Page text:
After the Ecstasy, the Laundry is a masterpiece. Kornfield outlines the shifts of consciousness that we all make each day and how even enlightened monks struggle with their spirituality and families. He brings examples from different religions to create a unified picture of enlightened spirituality and expresses the hope that by raising our own individual consciousness that we may in time change the world. May it be so.

This was the first book that I have read by Jack Kornfield. I may need to pick up A Path with Heart now because I enjoyed this one so much.
Profile Image for Joan.
7 reviews
September 23, 2012
This book, along with everything I've ever read or listened to by Pema Chodron, has added so much to my serenity! Thank goodness for these gentle and fearless souls who attempt to make the philosophy of Buddhism available to the western mind and heart!
Profile Image for Amy Beth.
97 reviews1 follower
March 7, 2018
This is one I will be reading again. Packed with juicy wisdom. It should be savored.
Profile Image for Sam.
23 reviews14 followers
December 22, 2020
After the Ecstasy, the Laundry (2000) is a book by Jack Kornfield, a renowned Buddhist and meditation teacher. This is the second book I’ve read by Kornfield, the first being the best-selling A Path With Heart (1993), which I’d highly recommend as an introduction to Buddhism and a practical guide to Buddhist meditation, including the practices of mindfulness and metta.

In the late 60s, after graduating from Dartmouth College, Kornfield trained as a Buddhist monk in the monasteries of Thailand, Myanmar, and India, first as a student of the well-respected Thai Buddhist monk Ajahn Chah (whose insights are included in After the Ecstasy). Chah was a founder of two monasteries in the Thai Forest Tradition, a branch of Theravada Buddhist monasticism, Theravada being the oldest school of Buddhism, tending to be more conservative in its doctrine and monastic discipline than Mahayana or Vajrayana (or Tantric) Buddhism. The Thai Forest Tradition – with monasteries located in the forests of Thailand, as the name suggests – aims to practise Buddhism in accordance with pre-sectarian Buddhism, that is, Buddhism as it is thought to have existed before it was divided into its various subsects.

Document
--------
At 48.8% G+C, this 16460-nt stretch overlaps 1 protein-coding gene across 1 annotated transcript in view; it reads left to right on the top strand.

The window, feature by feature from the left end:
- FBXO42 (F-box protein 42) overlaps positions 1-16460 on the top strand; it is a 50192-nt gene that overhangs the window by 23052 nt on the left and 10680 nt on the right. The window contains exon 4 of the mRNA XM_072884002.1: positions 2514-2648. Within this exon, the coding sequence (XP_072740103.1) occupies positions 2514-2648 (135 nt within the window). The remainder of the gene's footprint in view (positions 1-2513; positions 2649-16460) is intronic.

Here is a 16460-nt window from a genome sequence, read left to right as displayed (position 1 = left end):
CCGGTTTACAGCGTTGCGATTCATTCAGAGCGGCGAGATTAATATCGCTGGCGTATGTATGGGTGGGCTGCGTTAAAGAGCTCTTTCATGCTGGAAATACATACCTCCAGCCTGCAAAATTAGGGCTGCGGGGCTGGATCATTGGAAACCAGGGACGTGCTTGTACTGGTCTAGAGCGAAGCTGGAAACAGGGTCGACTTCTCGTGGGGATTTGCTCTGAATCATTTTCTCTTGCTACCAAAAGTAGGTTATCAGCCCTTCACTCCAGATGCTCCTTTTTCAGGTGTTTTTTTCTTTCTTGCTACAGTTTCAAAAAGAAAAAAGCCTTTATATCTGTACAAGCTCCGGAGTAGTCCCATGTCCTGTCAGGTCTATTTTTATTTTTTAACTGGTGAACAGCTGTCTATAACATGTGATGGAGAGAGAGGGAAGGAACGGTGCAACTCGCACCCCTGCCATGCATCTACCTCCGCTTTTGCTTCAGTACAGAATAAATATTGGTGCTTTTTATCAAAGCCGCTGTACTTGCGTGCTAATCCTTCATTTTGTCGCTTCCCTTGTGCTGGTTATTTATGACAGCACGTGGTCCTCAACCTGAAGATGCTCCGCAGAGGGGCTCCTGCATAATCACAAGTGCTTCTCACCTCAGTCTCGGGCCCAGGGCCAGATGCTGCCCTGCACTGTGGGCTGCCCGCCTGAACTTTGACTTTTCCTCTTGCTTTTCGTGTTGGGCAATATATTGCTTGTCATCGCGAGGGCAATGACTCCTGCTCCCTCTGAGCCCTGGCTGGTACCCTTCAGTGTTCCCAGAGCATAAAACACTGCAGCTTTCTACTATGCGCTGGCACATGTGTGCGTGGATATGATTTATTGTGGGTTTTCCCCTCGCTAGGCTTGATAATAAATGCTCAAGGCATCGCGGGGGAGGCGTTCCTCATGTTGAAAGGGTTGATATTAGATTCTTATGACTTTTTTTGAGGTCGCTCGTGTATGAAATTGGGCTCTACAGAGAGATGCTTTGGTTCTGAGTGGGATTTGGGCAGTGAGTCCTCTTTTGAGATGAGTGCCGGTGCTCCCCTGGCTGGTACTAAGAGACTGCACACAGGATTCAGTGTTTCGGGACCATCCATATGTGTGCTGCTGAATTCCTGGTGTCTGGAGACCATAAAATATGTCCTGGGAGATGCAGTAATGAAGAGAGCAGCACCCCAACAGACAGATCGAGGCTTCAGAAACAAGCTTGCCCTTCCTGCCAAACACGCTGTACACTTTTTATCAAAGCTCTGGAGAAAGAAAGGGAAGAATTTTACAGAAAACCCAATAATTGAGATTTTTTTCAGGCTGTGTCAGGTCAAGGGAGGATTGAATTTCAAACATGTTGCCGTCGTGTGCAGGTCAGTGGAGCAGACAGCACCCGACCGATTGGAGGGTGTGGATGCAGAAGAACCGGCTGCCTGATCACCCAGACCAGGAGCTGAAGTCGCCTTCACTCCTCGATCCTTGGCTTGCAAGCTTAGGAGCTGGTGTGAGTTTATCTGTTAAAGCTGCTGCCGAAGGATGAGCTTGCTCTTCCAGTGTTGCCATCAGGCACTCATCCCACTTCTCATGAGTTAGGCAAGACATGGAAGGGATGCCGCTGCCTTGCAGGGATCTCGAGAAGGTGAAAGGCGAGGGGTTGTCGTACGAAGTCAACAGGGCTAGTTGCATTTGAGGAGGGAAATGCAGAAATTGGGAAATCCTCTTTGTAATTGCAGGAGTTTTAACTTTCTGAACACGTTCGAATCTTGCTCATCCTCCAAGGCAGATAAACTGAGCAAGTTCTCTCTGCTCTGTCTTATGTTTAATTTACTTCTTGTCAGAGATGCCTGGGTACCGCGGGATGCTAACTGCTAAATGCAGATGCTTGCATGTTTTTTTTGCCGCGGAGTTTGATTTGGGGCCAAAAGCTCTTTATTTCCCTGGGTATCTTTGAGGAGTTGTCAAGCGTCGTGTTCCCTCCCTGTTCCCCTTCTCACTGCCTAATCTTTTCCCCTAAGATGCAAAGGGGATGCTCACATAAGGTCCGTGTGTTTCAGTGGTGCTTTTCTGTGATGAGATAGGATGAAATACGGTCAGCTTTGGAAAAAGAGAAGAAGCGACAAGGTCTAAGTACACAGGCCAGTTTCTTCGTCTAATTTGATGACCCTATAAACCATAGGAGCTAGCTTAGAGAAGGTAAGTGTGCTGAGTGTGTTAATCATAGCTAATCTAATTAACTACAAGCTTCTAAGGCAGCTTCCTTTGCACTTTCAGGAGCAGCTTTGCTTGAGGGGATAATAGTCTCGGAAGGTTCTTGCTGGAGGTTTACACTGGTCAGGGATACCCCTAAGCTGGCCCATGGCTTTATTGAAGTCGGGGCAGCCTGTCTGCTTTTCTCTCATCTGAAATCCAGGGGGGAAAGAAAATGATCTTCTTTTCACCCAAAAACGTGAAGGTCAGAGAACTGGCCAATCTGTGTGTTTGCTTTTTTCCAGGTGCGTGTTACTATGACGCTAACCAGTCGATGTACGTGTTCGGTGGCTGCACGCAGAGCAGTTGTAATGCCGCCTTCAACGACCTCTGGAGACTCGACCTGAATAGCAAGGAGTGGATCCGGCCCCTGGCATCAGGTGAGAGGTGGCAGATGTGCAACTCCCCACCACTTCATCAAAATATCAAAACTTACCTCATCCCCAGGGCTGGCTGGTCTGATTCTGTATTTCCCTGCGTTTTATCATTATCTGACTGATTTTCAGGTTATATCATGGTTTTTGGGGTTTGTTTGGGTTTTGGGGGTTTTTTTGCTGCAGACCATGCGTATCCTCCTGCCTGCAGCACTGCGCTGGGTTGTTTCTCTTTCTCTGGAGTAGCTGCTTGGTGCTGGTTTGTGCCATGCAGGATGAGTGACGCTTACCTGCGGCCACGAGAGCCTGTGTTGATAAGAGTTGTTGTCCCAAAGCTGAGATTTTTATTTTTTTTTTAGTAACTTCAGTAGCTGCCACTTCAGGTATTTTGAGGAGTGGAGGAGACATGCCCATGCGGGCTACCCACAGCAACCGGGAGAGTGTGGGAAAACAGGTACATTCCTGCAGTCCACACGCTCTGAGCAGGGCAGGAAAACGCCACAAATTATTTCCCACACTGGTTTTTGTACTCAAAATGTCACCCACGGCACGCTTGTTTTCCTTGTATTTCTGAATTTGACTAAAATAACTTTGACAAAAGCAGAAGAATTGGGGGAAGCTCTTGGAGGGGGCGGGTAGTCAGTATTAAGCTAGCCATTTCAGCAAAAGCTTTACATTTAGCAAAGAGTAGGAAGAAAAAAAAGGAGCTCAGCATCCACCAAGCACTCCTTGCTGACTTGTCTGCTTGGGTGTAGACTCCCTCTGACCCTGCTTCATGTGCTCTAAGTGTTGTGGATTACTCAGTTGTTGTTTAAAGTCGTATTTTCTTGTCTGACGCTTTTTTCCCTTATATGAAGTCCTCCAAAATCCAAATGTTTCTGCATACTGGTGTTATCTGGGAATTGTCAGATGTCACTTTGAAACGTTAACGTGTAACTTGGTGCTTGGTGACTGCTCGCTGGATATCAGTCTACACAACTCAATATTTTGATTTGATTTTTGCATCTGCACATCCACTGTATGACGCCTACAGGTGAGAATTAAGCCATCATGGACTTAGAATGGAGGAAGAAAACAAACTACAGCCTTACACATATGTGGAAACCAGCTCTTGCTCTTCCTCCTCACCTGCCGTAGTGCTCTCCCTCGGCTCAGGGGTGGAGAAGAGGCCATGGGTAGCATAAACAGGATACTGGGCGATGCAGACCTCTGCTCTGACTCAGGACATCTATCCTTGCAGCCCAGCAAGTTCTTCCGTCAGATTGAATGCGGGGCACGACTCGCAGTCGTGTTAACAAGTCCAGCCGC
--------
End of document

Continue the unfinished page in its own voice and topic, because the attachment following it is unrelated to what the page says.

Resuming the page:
After spending several years living as a monk in various monasteries, Kornfield brought the teachings of Buddhism and the practice of meditation back to the West, as did his friends who also travelled to the East, including Joseph Goldstein and Sharon Salzberg. In 1975, he co-founded the Insight Meditation Center in Barre, Massachusetts with Goldstein and Salzberg; this centre was based on the Theravada tradition of Buddhism and as such offered retreats based around vipassana (or insight) meditation, a meditation that involves the cultivation of mindfulness in order to gain insight into the true nature of reality or what is known as the ‘three marks of conditioned existence’ in the Theravada tradition: dukkha (unsatisfactoriness), anatta (non-self), and anicca (impermanence). These terms come from the Pali language, the classical language of Theravada Buddhism, which the earliest Buddhist texts were written in. Through the Buddhist and meditation centres he set up, the talks he gave, and the books he wrote, Kornfield stands as one of the key popularisers of Buddhism and meditation in the West, alongside Goldstein and Salzberg, as well as teachers like Ram Dass and Jon Kabat-Zinn.

I first heard of After the Ecstasy, the Laundry, when someone on Twitter posted a screenshot of its introduction, where the author states that the experience of enlightenment exists but these states pass – and so what happens to people after such experiences? That’s the focus of this book.

Kornfield emphasises we should be wary of romantic accounts of “fully enlightened sages in Asia or of wholly unblemished saints and mystics in the West”. These accounts can be enticing and promising but they are ultimately misleading, as “there is no such thing as enlightened retirement,” Kornfield says. So while enlightenment experiences are certainly possible, I have often doubted whether a state of permanent, inviolate enlightenment is possible, as Buddhism traditionally teaches. I wanted to read this book so I could find out how people’s lives changed – and didn’t change – after one or more mystical experiences.